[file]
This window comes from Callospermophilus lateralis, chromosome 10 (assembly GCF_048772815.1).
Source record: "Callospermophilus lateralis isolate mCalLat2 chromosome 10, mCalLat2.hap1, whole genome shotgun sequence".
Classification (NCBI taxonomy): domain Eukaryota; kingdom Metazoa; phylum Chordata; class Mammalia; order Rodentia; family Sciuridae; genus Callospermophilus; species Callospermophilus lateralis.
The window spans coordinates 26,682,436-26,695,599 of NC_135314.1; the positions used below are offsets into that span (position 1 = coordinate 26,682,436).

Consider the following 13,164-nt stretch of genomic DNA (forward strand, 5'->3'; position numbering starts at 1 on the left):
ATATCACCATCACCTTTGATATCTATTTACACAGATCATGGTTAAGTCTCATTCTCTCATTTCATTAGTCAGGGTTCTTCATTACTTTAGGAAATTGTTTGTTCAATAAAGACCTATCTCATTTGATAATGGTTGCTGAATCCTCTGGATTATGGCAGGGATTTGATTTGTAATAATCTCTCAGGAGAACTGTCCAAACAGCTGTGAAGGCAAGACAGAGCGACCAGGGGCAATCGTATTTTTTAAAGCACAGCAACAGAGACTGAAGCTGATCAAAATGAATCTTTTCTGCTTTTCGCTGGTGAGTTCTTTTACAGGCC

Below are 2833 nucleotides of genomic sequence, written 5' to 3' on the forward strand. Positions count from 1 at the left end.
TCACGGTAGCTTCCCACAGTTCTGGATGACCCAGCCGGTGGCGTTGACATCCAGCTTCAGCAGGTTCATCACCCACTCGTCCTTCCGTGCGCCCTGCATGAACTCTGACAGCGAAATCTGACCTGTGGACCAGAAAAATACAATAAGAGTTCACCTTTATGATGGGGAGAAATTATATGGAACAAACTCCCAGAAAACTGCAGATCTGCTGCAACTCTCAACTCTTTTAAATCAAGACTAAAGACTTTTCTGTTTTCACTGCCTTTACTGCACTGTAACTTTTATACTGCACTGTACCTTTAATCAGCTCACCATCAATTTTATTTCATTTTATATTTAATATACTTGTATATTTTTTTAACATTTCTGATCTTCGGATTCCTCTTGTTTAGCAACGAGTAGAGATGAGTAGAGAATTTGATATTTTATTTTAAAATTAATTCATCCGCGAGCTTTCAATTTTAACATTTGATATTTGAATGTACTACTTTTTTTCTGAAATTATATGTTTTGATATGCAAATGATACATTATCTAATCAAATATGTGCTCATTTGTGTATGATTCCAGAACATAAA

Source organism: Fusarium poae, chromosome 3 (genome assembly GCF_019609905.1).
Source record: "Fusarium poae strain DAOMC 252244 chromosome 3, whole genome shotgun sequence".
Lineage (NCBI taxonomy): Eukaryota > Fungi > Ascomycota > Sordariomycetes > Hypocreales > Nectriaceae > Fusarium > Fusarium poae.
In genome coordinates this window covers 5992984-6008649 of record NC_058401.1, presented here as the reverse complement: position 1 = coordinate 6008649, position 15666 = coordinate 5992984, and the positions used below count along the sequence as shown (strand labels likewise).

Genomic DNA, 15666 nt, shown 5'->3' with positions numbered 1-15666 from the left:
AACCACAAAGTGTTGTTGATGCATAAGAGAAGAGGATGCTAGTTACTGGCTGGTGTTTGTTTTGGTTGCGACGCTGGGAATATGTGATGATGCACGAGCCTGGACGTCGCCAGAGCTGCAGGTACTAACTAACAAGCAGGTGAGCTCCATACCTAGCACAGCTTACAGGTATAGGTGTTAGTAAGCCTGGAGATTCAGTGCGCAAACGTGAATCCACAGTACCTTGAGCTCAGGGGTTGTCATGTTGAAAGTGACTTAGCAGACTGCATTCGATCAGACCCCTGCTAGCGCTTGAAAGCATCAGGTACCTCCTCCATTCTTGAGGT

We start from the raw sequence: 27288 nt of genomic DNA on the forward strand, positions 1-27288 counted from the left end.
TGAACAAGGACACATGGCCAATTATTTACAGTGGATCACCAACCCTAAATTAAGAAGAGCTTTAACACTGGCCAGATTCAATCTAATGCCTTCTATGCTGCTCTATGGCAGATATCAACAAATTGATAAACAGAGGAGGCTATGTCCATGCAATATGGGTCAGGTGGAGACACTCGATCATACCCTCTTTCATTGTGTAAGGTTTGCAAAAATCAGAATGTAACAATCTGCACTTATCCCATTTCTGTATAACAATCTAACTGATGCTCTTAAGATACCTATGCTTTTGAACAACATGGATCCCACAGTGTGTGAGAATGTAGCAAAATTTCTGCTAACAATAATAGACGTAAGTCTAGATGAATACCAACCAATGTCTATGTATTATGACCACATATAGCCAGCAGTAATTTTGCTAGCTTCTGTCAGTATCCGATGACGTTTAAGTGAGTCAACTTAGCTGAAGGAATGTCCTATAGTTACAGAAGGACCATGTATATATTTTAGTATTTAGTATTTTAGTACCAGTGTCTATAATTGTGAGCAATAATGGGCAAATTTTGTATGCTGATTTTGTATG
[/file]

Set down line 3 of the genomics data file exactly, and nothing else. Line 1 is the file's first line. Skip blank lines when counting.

Classification (NCBI taxonomy): domain Eukaryota; kingdom Metazoa; phylum Chordata; class Mammalia; order Rodentia; family Sciuridae; genus Callospermophilus; species Callospermophilus lateralis.